On Wednesday (May 2) we learned that Demi Lovato, Avril Lavigne and Miley Cyrus are all being courted as possible replacements for Paula Abdul and Nicole Scherzinger on "The X Factor" judging panel.
But don't get your knickers in a twist — "The X Factor" originated in Britain, after all — Britney Spears is reportedly still in the game too, though reports that she "insisted on various perks that have bogged down negotiations" are floating around.
So to be clear, Britney might still be in, Demi is close to a deal and Miley and Avril are on the table. A few months ago, we could have replaced the Demi with Janet Jackson and Miley with Mariah Carey. And prior to her tragic passing in February, Whitney Houston was also being considered for the panel, according to remaining judges L.A. Reid and Simon Cowell.
Never before has the casting process for a reality television show judge been so exhaustingly long and public. Sure, before Jennifer Lopez signed on to "American Idol" there were rumors that she was being pursued, but no public statements were made until she had signed on the dotted line. And while the constant stream of potential candidates being leaked to the press or talked about openly by Reid or Cowell may itself be a negotiation technique — most likely to try to ambush Spears into signing on for fear of being replaced — is also doing something very specific to the troubled signing competition.
It is making "The X Factor" look desperate. Really desperate.
With the FOX upfronts just two weeks away and filming on the production scheduled to begin early this summer, it's not exactly encouraging that the show cannot secure above-the-title talent. An upfront is a showcase hosted at the start of important advertising sales periods by network executives, and they are attended by the press and, more importantly, major advertisers.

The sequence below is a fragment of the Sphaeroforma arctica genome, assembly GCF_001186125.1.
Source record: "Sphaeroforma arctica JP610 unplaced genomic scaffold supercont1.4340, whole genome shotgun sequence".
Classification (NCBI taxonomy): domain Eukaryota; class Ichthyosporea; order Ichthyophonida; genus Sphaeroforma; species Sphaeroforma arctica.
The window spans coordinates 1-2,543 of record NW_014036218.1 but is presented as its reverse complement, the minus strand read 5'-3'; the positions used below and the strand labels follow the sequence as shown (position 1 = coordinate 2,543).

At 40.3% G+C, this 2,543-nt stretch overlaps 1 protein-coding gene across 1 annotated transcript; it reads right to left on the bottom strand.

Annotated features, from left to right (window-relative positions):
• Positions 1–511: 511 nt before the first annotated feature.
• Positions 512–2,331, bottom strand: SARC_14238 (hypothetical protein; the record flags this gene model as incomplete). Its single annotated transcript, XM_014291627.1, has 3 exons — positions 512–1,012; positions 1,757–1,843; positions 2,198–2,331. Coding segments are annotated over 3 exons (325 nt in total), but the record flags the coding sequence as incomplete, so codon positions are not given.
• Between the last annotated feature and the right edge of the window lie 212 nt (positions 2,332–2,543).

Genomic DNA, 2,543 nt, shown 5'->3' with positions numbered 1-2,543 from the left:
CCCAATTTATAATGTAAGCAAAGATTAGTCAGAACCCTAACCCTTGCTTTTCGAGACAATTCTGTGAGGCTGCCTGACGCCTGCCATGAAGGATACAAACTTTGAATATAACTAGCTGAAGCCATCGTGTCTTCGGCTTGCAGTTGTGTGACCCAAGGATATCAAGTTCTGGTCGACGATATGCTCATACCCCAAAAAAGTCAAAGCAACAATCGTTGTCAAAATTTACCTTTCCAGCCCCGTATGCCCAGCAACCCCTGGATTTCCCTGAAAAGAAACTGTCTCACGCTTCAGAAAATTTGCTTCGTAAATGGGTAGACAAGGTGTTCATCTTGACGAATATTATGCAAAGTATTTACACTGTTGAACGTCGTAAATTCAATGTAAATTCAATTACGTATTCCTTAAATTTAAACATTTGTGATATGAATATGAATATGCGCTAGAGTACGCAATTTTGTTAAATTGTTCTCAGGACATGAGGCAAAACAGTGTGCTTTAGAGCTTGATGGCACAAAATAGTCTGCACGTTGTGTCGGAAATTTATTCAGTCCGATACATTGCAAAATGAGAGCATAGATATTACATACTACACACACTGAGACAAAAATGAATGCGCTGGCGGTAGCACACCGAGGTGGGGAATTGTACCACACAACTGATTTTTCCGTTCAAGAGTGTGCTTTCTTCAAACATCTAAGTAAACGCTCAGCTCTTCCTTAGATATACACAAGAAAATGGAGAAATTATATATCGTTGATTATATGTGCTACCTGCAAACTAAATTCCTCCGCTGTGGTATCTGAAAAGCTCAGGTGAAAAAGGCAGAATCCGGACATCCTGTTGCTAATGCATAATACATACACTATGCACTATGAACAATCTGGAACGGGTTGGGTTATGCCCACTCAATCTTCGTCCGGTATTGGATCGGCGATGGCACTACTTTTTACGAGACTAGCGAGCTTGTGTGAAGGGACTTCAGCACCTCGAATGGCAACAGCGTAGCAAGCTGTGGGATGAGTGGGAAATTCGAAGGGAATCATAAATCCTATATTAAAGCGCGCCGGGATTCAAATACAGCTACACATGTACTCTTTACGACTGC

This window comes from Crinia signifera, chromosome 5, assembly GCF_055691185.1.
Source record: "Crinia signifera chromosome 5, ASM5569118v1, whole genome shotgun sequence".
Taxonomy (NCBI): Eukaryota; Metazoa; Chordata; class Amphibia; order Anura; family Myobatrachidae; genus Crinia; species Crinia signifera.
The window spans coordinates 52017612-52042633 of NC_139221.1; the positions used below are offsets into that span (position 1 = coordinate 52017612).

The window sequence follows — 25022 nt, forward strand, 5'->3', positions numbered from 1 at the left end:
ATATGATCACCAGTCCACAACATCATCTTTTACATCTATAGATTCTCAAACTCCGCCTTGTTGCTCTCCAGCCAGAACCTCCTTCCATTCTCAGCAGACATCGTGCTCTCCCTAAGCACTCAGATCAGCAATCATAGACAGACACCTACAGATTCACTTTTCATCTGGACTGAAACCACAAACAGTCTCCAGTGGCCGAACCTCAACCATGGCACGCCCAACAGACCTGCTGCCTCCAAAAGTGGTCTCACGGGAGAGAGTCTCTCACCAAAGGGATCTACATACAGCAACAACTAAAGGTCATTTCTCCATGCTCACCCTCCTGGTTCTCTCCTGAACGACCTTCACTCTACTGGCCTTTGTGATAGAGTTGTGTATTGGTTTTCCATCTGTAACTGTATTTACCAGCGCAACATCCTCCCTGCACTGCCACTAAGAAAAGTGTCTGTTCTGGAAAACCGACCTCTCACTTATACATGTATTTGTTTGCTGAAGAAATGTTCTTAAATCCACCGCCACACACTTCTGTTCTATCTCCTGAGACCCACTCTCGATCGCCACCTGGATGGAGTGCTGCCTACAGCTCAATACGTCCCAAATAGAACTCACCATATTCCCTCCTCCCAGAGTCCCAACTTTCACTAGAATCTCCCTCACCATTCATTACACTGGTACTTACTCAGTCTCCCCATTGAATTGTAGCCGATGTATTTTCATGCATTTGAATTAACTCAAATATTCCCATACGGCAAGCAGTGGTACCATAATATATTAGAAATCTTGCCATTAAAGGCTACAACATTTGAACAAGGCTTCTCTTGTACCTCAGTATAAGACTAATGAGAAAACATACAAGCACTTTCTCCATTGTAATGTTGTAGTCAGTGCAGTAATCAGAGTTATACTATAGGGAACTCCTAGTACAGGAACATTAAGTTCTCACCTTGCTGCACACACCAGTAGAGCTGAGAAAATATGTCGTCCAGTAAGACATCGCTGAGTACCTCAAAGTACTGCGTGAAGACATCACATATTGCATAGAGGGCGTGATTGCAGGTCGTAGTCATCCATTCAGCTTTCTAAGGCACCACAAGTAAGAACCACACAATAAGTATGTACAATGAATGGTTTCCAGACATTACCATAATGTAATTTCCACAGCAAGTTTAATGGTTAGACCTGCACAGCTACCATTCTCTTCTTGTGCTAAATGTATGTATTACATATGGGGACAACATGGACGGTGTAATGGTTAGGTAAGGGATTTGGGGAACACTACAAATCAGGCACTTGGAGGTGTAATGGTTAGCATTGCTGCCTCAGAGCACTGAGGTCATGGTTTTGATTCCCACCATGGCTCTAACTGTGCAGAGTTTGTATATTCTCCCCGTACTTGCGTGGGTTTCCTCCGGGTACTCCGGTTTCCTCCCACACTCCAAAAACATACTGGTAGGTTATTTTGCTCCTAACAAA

"The X Factor" is a costly show for FOX, and the deal on the table for Spears, reported to be $15 million per season, certainly isn't bringing the budget down. Watching the never-ending parade of potential judges unfurl and then walk away — and keep in mind that the show is also casting about for two hosts to replace Steve Jones — cannot be serving the show well with eagle-eyed advertisers watching closely to see where their money will be best spent.
Conducting contract negations so publicly is always a risky endeavor, but in this specific case, "The X Factor" has backed itself into a corner. The show looked silly when talks with music legends Jackson and Carey fell through after so much public discussion, and in making the details of Spears' deal public and then failing to (at this point) lock her in, execs at "The X Factor" look borderline inept.
There's been some discussion that by tossing Miley, Avril and Demi's names into the ring, the show is trying to make Spears seem replaceable and get her to back down on her alleged "various perks."
It's a dirty way to conduct business and ultimately doesn't speak well of what is going on behind the scenes in the show's search for its new panelists. If that is indeed the case, it's like the show is grasping at straws. And that's not the best look when you are walking into the FOX upfronts seeking advertisers on the heels of an underperforming first season.